School Houses

School Houses

The decision to change the names of our houses was made in 2020 in light of the Black Lives Matter movement, and the links that John Hawkins and Francis Drake had with the Transatlantic Slave Trade.

Originally the three houses at Lyndhurst House were Drake, Grenville and Hawkins, named after Sir Francis Drake, Sir Richard Grenville and Sir John Hawkins, all Elizabethan sailors. 

Sir Francis Drake, 1540–1595, was a sailor who turned to piracy, mainly against the Spanish. His piratical voyage of 1578 turned in to his circumnavigation of the globe from which he returned triumphant in 1580.

Sir Richard Grenville, 1542–1591, sent the 200 ton Castle of Comfort on a piratical voyage to the Caribbean in 1574 under the pretext of seeking “terra australis incognita”. His business interests extended to colonising the new world and discovering a North West passage between 1578 and 1583.  Alfred, Lord Tennyson wrote a poem called “The Revenge” describing the final days of Grenville in battle.

Sir John Hawkins, 1532–1595, was a naval commander and administrator.  As Treasurer of the Navy, Hawkins rebuilt older ships and directed design of faster ships that withstood the Spanish Armada in 1588.  He was an early proposer and took an active part in the Transatlantic Slave Trade.


From September 2020, after much debate and discussion amongst pupils, the decision was made to rename the houses Keats, Seacole and Winton.

John Keats, 1795–1821, was a romantic poet from London who devoted his short life to the perfection of poetry. His work is widely considered to be among the finest poetry in the English language. Keats moved to Hampstead after he left school where he was his most creative. He contracted tuberculosis, the disease that killed his mother and brother, at the age of 25 and died shortly after.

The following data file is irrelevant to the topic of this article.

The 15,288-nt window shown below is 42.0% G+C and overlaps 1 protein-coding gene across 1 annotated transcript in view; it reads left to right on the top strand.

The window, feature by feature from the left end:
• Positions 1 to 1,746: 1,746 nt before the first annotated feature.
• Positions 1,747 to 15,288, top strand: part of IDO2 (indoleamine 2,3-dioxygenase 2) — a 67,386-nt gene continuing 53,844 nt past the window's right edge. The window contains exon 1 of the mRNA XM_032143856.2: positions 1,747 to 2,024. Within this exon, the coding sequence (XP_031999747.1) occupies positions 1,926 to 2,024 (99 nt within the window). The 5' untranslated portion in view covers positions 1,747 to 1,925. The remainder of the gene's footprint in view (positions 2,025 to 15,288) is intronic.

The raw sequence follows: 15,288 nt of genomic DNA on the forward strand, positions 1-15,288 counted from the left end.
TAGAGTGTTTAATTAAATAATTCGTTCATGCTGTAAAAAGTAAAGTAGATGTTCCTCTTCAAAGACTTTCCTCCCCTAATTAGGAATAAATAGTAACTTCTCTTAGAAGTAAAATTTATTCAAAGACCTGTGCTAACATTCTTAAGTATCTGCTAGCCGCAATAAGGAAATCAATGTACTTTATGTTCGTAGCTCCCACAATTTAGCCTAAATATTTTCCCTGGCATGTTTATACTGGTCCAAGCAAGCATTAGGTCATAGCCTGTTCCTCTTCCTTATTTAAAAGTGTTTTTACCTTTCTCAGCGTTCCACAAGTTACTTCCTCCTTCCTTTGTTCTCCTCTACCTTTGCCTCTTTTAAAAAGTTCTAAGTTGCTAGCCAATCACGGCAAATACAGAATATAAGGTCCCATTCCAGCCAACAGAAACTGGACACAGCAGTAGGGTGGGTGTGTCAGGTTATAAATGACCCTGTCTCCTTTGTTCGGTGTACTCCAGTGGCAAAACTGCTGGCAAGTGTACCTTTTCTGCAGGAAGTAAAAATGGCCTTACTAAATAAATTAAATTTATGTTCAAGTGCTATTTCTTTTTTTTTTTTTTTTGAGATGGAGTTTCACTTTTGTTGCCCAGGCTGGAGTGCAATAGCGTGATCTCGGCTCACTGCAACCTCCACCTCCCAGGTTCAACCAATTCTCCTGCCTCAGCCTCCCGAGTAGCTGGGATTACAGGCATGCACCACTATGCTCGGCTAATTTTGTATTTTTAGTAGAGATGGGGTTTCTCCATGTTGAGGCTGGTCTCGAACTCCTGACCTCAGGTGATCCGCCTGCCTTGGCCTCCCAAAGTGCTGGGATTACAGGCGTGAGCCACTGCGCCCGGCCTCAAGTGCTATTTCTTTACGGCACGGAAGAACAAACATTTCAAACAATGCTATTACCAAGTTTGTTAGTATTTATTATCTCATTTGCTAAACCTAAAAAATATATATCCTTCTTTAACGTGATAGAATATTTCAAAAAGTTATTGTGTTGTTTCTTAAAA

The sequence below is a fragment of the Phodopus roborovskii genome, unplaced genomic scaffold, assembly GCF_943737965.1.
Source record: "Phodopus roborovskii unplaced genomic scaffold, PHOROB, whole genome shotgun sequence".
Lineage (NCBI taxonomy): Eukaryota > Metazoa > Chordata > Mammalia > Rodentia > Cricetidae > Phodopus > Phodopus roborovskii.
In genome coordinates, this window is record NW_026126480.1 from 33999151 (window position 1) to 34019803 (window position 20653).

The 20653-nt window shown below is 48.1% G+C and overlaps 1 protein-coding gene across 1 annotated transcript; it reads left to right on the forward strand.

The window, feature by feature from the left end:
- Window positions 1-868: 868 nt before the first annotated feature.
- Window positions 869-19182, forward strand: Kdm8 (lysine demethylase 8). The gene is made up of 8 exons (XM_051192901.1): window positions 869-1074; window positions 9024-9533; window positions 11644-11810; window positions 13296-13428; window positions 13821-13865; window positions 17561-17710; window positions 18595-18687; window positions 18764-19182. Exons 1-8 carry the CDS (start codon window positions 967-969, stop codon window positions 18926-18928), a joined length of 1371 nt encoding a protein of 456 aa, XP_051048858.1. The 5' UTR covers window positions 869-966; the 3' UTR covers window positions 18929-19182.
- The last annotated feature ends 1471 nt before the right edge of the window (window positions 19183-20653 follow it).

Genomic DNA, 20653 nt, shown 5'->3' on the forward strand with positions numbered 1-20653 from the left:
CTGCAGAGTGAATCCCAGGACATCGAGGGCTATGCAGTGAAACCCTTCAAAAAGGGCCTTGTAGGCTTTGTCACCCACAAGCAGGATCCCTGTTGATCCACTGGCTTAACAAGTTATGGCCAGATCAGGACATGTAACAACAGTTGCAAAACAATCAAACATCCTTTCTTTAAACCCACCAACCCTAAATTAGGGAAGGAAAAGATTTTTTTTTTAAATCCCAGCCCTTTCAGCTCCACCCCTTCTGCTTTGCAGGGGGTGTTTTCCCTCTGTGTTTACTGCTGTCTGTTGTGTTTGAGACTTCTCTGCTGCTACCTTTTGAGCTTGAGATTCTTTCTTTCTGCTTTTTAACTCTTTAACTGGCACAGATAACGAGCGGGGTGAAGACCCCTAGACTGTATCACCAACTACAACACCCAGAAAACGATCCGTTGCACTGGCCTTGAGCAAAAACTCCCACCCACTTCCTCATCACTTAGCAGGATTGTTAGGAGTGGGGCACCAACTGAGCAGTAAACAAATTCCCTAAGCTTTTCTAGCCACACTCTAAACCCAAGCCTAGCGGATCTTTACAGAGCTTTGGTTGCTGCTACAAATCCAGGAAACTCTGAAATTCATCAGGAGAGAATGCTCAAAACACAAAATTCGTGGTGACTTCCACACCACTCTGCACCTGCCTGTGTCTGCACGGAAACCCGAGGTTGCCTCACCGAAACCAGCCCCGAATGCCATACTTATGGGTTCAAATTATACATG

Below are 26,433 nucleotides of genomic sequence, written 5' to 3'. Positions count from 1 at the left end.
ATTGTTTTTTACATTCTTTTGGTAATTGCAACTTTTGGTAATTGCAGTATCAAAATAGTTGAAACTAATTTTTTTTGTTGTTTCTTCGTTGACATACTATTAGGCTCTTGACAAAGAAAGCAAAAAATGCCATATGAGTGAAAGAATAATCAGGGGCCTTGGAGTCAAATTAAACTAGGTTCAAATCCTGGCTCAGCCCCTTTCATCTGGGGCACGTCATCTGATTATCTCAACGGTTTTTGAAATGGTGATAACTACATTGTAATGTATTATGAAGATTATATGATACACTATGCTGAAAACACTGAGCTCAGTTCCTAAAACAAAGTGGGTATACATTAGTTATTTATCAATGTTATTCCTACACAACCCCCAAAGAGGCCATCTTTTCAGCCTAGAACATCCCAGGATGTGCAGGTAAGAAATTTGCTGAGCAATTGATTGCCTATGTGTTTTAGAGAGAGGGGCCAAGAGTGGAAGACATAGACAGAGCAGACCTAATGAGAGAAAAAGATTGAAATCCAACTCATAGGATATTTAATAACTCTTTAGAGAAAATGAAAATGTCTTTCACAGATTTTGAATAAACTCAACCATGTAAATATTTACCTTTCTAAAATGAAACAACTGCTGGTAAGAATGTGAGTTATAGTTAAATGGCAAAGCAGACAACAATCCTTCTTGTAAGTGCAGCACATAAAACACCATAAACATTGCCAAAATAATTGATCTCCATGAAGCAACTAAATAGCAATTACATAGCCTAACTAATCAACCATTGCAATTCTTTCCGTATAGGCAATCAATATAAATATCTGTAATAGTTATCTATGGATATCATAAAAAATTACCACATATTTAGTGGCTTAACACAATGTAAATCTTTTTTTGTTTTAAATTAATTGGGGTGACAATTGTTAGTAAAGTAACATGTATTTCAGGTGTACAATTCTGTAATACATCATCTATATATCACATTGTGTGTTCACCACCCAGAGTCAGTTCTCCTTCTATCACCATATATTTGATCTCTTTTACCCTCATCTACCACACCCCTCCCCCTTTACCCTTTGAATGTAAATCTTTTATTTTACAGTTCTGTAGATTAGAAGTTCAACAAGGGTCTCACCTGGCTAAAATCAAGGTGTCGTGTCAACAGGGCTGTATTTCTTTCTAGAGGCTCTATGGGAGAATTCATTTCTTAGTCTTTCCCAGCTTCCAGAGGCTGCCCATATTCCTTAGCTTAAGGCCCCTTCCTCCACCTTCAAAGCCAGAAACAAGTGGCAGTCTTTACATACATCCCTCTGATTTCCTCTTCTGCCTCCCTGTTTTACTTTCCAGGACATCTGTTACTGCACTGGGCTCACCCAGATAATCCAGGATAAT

Mary Seacole, 1805–1881 was a British-Jamaican nurse and healer who set up quarters for sick and recuperating officers behind the lines during the Crimean War. Coming from a tradition of Jamaican and West African "magical doctresses", Seacole displayed skills and bravery while nursing soldiers through the use of herbal remedies. In 2004, she was voted the greatest black Briton.

Sir Nicholas Winton, 1909–2015, was a hero of the Holocaust, who in 1938 oversaw the “Czech Kindertransport”, which brought 669 Jewish children from German-occupied Czechoslovakia to safety in the UK. His work went unnoticed for nearly 50 years, until 1988 when his wife discovered a scrapbook in the attic containing a mass of documents, including the names of the rescued children.